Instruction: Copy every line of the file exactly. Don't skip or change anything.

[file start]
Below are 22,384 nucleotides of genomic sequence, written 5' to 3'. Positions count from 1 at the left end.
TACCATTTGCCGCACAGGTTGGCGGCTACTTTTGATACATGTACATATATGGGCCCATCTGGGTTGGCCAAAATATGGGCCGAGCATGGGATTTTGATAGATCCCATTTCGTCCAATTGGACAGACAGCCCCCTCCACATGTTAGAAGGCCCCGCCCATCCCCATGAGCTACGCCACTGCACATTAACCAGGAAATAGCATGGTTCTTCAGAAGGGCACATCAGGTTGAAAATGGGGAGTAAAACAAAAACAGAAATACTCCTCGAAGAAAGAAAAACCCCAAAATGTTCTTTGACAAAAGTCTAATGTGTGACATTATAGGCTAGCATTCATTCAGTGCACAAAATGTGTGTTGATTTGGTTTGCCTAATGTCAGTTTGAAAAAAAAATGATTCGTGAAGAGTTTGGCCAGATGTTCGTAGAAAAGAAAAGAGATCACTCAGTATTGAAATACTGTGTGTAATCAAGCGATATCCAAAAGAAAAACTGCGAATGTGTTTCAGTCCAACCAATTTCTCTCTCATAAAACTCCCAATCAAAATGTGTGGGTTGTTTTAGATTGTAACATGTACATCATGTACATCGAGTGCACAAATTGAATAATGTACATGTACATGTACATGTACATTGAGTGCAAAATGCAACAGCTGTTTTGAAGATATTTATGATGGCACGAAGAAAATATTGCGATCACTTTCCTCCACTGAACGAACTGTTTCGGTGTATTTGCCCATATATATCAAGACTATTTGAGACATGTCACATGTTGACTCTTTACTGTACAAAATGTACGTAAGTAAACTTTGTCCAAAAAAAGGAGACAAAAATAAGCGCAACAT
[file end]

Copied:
Below are 22,384 nucleotides of genomic sequence, written 5' to 3'. Positions count from 1 at the left end.
TACCATTTGCCGCACAGGTTGGCGGCTACTTTTGATACATGTACATATATGGGCCCATCTGGGTTGGCCAAAATATGGGCCGAGCATGGGATTTTGATAGATCCCATTTCGTCCAATTGGACAGACAGCCCCCTCCACATGTTAGAAGGCCCCGCCCATCCCCATGAGCTACGCCACTGCACATTAACCAGGAAATAGCATGGTTCTTCAGAAGGGCACATCAGGTTGAAAATGGGGAGTAAAACAAAAACAGAAATACTCCTCGAAGAAAGAAAAACCCCAAAATGTTCTTTGACAAAAGTCTAATGTGTGACATTATAGGCTAGCATTCATTCAGTGCACAAAATGTGTGTTGATTTGGTTTGCCTAATGTCAGTTTGAAAAAAAAATGATTCGTGAAGAGTTTGGCCAGATGTTCGTAGAAAAGAAAAGAGATCACTCAGTATTGAAATACTGTGTGTAATCAAGCGATATCCAAAAGAAAAACTGCGAATGTGTTTCAGTCCAACCAATTTCTCTCTCATAAAACTCCCAATCAAAATGTGTGGGTTGTTTTAGATTGTAACATGTACATCATGTACATCGAGTGCACAAATTGAATAATGTACATGTACATGTACATGTACATTGAGTGCAAAATGCAACAGCTGTTTTGAAGATATTTATGATGGCACGAAGAAAATATTGCGATCACTTTCCTCCACTGAACGAACTGTTTCGGTGTATTTGCCCATATATATCAAGACTATTTGAGACATGTCACATGTTGACTCTTTACTGTACAAAATGTACGTAAGTAAACTTTGTCCAAAAAAAGGAGACAAAAATAAGCGCAACAT